CI also worked with local communities to develop incentive agreements linking agricultural development to the protection of turtles. Community patrols were established at key sites to do regular patrols to remove tortoise snares and turtle bait-hooks and to protect habitats for the species.

Keys to Success
  • Developing a better understanding of the importance and need for tortoise and freshwater turtle conservation – To increase enforcement of habitat protection and stop poaching to reduce threats, awareness activities were implemented and information generated about turtle species and conservation was widely communicated.

    Turtle conservation notebook provided to locals and students, © CI/photo by Yoeung Sun
    In many cases, there had been no conservation education in the project areas, so 400 students in the four priority areas were engaged. A notebook was produced in 2009 to distribute to locals and students for training on turtle importance and conservation. The remaining notebooks are sold to tourists at the Mekong Turtle Conservation Center.

    Pre- and post-education testing revealed that students learned how to identify turtles, and learned about the intrinsic value and ecosystem function of turtles and tortoises. Subsequently, CI has seen a marked decrease in the number of turtle carcasses/evidence of poaching, as well as an exponential increase in the number of turtle nest sites and hatchlings discovered.

    To further draw attention to the project from potential tourists, educators and other audiences, a website was created for the Mekong Turtle Conservation Center.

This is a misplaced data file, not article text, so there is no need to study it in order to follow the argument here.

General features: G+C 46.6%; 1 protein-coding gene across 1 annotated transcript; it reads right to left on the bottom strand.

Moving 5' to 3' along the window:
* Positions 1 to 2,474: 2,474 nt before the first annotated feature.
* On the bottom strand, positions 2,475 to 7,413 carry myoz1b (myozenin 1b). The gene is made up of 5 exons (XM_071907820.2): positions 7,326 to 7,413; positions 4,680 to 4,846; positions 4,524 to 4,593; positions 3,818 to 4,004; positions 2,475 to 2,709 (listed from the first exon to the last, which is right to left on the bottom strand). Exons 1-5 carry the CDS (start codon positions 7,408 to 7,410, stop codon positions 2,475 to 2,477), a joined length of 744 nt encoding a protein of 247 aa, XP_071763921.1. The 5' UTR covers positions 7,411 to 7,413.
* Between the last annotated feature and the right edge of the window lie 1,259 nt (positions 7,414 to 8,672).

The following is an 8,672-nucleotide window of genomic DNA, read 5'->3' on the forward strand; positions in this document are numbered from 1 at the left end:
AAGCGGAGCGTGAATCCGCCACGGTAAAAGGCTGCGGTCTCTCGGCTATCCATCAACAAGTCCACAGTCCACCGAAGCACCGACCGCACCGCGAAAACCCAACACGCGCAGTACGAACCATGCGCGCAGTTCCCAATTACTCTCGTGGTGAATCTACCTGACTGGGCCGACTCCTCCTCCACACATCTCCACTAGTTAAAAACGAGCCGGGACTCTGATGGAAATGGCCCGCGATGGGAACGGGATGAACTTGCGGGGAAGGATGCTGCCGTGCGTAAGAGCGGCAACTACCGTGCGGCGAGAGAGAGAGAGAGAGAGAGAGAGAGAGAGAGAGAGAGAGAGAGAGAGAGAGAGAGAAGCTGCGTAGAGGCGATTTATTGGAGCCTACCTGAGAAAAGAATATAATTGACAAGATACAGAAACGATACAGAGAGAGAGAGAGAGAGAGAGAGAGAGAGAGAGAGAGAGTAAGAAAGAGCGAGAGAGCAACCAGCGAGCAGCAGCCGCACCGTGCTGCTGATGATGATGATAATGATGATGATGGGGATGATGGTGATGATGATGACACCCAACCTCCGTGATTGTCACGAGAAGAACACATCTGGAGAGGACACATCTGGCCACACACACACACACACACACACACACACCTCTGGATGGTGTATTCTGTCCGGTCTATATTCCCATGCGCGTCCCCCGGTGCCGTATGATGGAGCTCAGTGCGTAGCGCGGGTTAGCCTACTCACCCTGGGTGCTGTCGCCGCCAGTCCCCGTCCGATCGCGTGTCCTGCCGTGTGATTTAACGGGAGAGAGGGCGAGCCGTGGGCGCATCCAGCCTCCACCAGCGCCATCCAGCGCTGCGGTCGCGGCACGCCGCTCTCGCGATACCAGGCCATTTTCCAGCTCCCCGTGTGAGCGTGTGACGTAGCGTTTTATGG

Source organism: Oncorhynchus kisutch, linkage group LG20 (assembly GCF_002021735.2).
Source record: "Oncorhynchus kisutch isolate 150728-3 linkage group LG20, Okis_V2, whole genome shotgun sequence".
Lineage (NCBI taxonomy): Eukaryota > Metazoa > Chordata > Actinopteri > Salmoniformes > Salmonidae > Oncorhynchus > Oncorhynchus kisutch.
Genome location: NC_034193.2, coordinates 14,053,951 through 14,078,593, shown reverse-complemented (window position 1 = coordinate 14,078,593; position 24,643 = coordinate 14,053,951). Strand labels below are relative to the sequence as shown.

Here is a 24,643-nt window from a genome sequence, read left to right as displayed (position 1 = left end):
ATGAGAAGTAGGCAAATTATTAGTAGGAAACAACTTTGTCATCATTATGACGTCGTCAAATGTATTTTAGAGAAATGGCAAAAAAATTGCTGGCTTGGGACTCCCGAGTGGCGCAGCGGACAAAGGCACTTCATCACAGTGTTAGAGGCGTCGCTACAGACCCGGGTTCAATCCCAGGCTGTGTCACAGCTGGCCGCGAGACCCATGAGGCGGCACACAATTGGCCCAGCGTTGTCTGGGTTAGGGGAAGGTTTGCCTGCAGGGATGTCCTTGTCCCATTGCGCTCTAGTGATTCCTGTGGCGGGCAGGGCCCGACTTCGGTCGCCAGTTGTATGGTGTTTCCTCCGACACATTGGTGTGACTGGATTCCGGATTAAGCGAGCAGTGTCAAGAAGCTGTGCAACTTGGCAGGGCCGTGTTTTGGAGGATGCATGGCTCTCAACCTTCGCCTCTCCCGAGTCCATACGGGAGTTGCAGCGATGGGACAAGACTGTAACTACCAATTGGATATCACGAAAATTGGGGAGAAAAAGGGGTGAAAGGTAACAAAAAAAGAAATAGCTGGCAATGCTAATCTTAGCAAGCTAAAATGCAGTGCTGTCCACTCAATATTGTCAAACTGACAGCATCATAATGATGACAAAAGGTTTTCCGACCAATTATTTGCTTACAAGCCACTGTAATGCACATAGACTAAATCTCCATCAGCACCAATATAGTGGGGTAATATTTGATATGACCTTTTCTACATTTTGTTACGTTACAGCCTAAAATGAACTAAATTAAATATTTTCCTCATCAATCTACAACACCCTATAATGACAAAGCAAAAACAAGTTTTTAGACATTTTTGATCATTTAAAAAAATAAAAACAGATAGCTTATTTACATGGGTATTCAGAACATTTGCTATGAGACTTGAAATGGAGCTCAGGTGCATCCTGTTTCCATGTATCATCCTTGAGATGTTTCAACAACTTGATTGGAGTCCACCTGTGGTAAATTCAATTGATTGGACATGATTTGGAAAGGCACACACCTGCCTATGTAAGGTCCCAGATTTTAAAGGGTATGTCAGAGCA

• Utilizing traditions and lore around the spiritual value of turtles – Turtles play an important role in the history and symbolism of Buddhism, as the second incarnation of Buddha was said to be a turtle. Many Cambodians therefore believe that releasing a turtle back into the wild brings them luck.

    CI worked closely with the monks at the 100 Pillars Pagoda, where the Mekong Turtle Conservation Center was built. “The center is well known in the area now as the rescue facility for turtles and tortoises, which further increases education and awareness of Cambodians about turtles,” said Sun.

  • Encouraging ecotourism at the Mekong Turtle Conservation Center – CI linked visitation to the turtle center with river dolphin tourism, working with a Cambodian tour operator. Through the center, results and understandings obtained from the conservation efforts were shared with close to 3,000 tourists visiting the center in its first year (a number that is expected to grow). To further increase ecotourism revenue for local communities, homestays and village tours were created.
Research and Conservation Action for Tortoises and Freshwater Turtles in Indo-Burma
Purpose: Improve the conservation outlook for highly threatened turtles in Cambodia by expanding a community nest protection program for the Asian giant softshell turtle; increasing protection of yellow-headed temple turtle breeding sites through community ranger programs; identifying priority sites for Indochinese box turtle in northeastern Cambodia; initiating community incentive programs for conservation of the impressed tortoise; and enhancing legal protection for tortoises and turtles under Cambodian law.

Conservation International

Building upon a strong foundation of science, partnership and field demonstration, Conservation International (CI) empowers societies to responsibly and sustainably care for nature and its global biodiversity to promote the long-term well-being of people. Founded in 1987, CI is headquartered in the Washington, D.C. area. CI employs more than 800 staff in nearly 20+ countries on four continents and works with more than 1,000 partners around the world.

Contact: Yoeung Sun, Mekong project associate